We live in an increasingly transient and ephemeral world. A world where everything lasts for five seconds. Our electronics, our furniture, our fashions are all designed for intentional obsolescence.  Made to be consumed instantly and then immediately cast aside as we move on to the next shiny bauble. We're devolving into a swarm of human locusts, blindly devouring everything in our path before frenetically moving on to the next.


All of it lacks substance. It lacks depth.  It’s a superficial world of candy coating, plastic shells and thin veneer.  From our electronics, to our furniture, to our political candidates.  All of it meant for rapid consumption and quick disposal. Devoured in 140 characters, then discarded. There's no permanence. No quality. Nothing made to last.  The mindless wheel of consumption and the profligate waste that accompanies it.


The consequence is that we don't become attached to anything.  We simply throw it away when it bores us or breaks.  And we bore easily.  When it breaks, there is always something newer, better.  Few of the objects in our contemporary lives last long enough to acquire any meaning, or personal value.


To put it in tactile terms, think of the things you cherish from your grandparents.  A pocket watch. A heavy oak chest. A thick wool overcoat.  Now ask yourself what objects you have today will endure long enough to be cherished.  Your plastic toaster?  Your shitty glue and particle board furniture assembled with plastic screws from a Swedish sawdust factory?  


I reject this.


I create products that are meant to last lifetimes. Plural.  They are built to last forever. Made to be a canvas of your stories through years.  Through generations.   A bag or belt that will bear the scars of a life lived beyond chasing the latest trinket.  An item, that, however small, will be cherished – not because it stays perfect, but because it ages with you.  A witness to the tapestry of your life. 


My goods aren't meant to be consumed. They are decidedly anti trend. They reject the revolving door consumer purchase cycle. They reject "seasons”, "collections", “trends” or any other hyper sensational, bullshit, sales tactic. 


They are, perhaps, even anti-fashion.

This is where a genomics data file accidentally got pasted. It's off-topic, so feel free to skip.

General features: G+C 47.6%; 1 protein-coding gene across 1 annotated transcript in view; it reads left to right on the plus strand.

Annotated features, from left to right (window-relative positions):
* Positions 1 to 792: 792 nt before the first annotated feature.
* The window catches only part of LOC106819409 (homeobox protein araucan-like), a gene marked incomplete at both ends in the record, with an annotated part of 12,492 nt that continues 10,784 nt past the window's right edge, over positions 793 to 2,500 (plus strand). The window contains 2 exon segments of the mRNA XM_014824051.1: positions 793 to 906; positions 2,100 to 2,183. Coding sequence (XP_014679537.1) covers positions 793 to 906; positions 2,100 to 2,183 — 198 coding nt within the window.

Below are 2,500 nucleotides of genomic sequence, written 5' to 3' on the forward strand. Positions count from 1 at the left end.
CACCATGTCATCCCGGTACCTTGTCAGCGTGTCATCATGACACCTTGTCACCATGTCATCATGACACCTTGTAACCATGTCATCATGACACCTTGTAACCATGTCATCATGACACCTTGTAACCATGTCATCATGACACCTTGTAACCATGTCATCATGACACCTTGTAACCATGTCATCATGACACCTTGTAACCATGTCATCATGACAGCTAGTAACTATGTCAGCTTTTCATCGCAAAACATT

So if you want to buy them to be cool, or because you think they're trendy - don’t. If you intend to cast them aside for next season’s newest - please, take your business elsewhere. 


Because I believe that true design is timeless not trendy.

Because I believe in showcasing the inherent natural beauty of leather that has been made the same way for 130 years.

Because I’m only interested in creating goods that will endure.

Because I believe you should accumulate more stories and fewer things.


And, to go one step further, I hope you never actually buy my products either.




My ultimate hope is that you decide to make something yourself.


I want you to experience what it’s like to create instead of consume. To make things instead of buy things.  To put something into the world that you can be proud of.


Go out and find yourself a nice sheet of leather, chunk of wood, or any raw material, and with a few simple tools shape it into a useful object.  Spend the time to make something of quality, and you’ll it cherish for a lifetime – not because it’s perfect, but because it’s an extension of your own expression.  Even if only for a small item, for a brief moment, remove yourself from the turgid cycle of blind consumerism and ritualistic consumption. Delight in the unique pleasure and tactile pride that comes from creating something with your hands. 


Relish the magic of creation.


But if you can’t make something (and that’s okay) you still have the next best choice - with me.  You can choose to buy something that will last. Something made by a person. Something that bears the mark of the hands that made it, the marks of a craftsman.  An item that was designed not only to last, but to improve with age. You can opt for a life of consequence. The aesthetic of purpose.   


Because when you buy something I’ve made, I ask for more than your money...


I ask for your commitment.

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